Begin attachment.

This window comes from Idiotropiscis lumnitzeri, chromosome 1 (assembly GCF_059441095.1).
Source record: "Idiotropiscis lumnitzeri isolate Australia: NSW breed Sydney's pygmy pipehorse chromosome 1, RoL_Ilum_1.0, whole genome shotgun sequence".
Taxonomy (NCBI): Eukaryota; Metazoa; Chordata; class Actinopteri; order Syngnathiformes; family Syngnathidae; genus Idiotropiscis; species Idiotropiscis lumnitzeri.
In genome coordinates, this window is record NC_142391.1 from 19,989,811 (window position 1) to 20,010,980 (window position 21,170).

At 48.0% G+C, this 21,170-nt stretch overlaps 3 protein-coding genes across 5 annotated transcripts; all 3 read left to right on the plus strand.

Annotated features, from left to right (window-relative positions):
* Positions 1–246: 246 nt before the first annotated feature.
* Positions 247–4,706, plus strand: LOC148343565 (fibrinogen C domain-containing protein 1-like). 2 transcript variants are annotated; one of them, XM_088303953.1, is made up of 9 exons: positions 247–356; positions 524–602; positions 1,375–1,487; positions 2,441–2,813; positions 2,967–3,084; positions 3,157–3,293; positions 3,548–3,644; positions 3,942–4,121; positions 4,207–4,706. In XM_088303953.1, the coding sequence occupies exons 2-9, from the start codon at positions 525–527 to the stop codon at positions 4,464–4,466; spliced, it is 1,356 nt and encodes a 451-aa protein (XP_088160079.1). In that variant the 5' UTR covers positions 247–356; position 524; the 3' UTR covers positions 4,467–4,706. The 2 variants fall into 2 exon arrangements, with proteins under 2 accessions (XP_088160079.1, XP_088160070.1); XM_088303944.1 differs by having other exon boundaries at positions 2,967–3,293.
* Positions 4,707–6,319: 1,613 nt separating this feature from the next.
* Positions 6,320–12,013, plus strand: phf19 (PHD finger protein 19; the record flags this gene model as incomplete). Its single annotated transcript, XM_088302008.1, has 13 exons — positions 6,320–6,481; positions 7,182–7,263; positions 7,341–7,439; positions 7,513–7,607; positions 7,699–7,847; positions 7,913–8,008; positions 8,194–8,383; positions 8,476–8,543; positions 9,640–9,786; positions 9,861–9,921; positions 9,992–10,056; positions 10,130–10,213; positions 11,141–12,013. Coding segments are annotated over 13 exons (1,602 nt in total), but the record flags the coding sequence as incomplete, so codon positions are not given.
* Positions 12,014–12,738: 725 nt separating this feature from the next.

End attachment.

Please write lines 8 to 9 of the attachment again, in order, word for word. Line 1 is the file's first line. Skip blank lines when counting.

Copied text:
* Positions 247–4,706, plus strand: LOC148343565 (fibrinogen C domain-containing protein 1-like). 2 transcript variants are annotated; one of them, XM_088303953.1, is made up of 9 exons: positions 247–356; positions 524–602; positions 1,375–1,487; positions 2,441–2,813; positions 2,967–3,084; positions 3,157–3,293; positions 3,548–3,644; positions 3,942–4,121; positions 4,207–4,706. In XM_088303953.1, the coding sequence occupies exons 2-9, from the start codon at positions 525–527 to the stop codon at positions 4,464–4,466; spliced, it is 1,356 nt and encodes a 451-aa protein (XP_088160079.1). In that variant the 5' UTR covers positions 247–356; position 524; the 3' UTR covers positions 4,467–4,706. The 2 variants fall into 2 exon arrangements, with proteins under 2 accessions (XP_088160079.1, XP_088160070.1); XM_088303944.1 differs by having other exon boundaries at positions 2,967–3,293.
* Positions 4,707–6,319: 1,613 nt separating this feature from the next.